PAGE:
16

Tuesday

Today’s Science Message

Significant hump on camel’s back makes it easy to distinguish them from other animals. But do you know what is actually inside this hump? Most probably one might say that humps are filled with water, right? Wrong! Camels use their humps for storing fat which is used during food shortage. Converting this fat to energy produces water.


15

Monday

Answer for the Question of the Week

The polymers in chewing gum are mainly hydrophobic. Interior of our mouth is almost always wet with watery saliva. Since these polymers repel water and don’t make bonds with teeth or tongue covered with saliva, chewing gum doesn’t stick to them. But its polymers are attracted to oil and form strong bonds with oily surfaces tightly sticking to them.


12

Friday

Question of the Week

When chewing gum is inside our mouth it normally doesn’t stick to our teeth, tongue and gum. But when taken out, it can make a catastrophic mess by sticking with our fingers, hair and soles of shoes. What’s the reason behind this?


9

Tuesday

Today’s Science Message

Ever wondered why birds in the sky don’t crash into each other? It’s because they follow a simple rule. They almost always turn right when they approach head on. Did you know that aircraft pilots are also taught to veer to the right when they perceive imminent head-on collision with another aircraft? Isn’t it interesting to discover that biology has invented this rule millions of years ago!


8

Monday

Answer for the Question of the Week

In the microwave oven, microwaves produced are reflected by its metallic doors and are absorbed by water molecules and certain polymers. This energy is converted to heat to cook the food. When extra metals are put inside, they too reflect microwaves because they have free electrons. This may increase charge density creating a high electric potential and will cause arcing. These sparks can damage the oven.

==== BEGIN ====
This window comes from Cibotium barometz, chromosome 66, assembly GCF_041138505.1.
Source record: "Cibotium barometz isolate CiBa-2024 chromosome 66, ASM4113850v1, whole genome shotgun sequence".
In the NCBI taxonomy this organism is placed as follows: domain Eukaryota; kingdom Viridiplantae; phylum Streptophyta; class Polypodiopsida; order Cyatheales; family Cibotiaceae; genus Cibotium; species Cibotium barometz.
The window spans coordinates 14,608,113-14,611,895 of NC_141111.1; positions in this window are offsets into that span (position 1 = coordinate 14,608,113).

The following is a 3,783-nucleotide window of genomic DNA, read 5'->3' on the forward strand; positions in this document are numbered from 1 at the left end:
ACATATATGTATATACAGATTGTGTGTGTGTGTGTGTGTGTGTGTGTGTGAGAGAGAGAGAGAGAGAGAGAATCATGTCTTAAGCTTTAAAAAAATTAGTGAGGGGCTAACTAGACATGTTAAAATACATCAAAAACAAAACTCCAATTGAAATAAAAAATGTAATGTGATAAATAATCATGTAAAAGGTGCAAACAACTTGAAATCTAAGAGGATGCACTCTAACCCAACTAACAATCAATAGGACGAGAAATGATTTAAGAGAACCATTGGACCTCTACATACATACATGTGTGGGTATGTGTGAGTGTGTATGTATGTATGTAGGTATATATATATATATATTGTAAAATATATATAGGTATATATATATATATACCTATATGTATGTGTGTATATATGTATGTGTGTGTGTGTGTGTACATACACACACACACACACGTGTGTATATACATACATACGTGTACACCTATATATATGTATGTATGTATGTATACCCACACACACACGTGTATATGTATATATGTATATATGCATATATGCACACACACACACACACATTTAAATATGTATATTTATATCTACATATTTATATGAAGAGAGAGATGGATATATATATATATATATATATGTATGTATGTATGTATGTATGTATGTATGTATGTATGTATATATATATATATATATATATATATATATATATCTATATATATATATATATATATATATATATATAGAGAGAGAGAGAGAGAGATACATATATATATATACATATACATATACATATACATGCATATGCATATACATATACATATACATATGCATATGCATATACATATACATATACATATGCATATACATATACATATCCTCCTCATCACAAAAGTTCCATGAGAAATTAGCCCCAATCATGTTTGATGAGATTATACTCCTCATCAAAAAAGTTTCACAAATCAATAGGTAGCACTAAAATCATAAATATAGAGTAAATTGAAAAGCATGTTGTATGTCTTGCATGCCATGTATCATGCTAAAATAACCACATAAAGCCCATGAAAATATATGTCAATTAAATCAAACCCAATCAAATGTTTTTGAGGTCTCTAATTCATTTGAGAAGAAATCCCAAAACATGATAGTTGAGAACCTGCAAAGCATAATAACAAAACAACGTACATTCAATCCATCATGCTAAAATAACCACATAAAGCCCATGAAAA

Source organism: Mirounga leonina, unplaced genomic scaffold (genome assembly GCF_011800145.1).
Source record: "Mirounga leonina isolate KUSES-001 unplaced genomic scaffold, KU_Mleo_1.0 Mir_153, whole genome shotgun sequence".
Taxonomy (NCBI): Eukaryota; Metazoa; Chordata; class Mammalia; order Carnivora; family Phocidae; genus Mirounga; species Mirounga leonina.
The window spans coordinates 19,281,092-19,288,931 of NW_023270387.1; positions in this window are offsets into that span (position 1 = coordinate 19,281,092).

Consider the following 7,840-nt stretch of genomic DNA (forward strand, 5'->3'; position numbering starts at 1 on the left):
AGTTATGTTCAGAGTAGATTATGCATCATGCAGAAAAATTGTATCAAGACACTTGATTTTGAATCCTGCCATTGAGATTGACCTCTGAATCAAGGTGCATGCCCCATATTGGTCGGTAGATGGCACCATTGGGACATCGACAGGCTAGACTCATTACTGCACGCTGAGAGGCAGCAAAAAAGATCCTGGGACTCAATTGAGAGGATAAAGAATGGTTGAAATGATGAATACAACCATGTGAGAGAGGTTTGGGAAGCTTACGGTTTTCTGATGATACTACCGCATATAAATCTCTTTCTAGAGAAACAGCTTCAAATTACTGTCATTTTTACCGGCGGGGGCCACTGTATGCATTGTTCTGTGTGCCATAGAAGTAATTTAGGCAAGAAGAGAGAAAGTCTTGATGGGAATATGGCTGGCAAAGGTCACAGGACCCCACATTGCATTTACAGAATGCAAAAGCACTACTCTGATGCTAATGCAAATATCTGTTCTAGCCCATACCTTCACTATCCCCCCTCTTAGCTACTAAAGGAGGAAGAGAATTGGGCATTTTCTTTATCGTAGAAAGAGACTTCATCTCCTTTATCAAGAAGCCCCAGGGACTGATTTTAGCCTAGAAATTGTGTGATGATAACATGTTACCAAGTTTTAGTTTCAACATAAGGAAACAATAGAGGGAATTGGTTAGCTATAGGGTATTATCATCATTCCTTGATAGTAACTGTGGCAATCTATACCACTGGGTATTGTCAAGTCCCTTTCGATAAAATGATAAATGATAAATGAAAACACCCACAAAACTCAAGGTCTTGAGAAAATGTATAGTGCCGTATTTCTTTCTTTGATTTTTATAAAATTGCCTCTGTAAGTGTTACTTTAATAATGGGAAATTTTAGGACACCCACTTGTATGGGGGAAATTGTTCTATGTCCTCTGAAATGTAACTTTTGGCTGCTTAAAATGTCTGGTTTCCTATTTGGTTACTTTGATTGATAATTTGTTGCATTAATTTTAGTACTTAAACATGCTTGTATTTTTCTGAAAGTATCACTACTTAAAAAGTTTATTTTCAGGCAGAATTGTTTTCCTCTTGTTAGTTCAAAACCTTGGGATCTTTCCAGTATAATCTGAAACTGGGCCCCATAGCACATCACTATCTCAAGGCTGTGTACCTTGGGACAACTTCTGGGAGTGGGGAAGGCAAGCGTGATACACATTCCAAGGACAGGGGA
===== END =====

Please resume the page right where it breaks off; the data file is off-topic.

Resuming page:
5

Friday

Question of the Week

Though the inside walls of the microwave oven are made of metal and its window has a metal mesh lining, our microwave manual warns us not to put metal in it! Why it is not recommended to put too much metal in the microwave oven?


4

Thursday

Today’s Science Message

While we keep on struggling to invent renewable energy sources, using nature as a design guide can give solutions to most of them. Isn’t it amazing that the movement of sea sponges have cleared a path to create a novel power system? ‘bioWAVE’ Ocean Wave Power System mimics the swaying motion of sponges found in the seabed. This consists of three floating blades constantly oscillated by the motion of sea, generating electricity as they do so.


3

Wednesday

Today’s Science Message

We’ve previously said that elephant’s trunk is a marvelous creation of nature that has been mimicked even in making robotic arms. But did you know that baby elephants use their trunks for another unique purpose? They use to suck their trunks, just like human babies suck their thumbs for comfort. Even adult elephants do this when they feel nervous or unsure.


2

Tuesday

Today’s Science Message

If you suddenly found yourself lost in a faraway place, would you be able to find your way back on your own? We’ll have to rely on a variety of tools like compasses and GPS to find our way. Surprisingly sea turtles can find their birthplace using only earth’s magnetic field without any devices to help them! Using this ability female sea turtles return to the exact beach they were born, to lay eggs.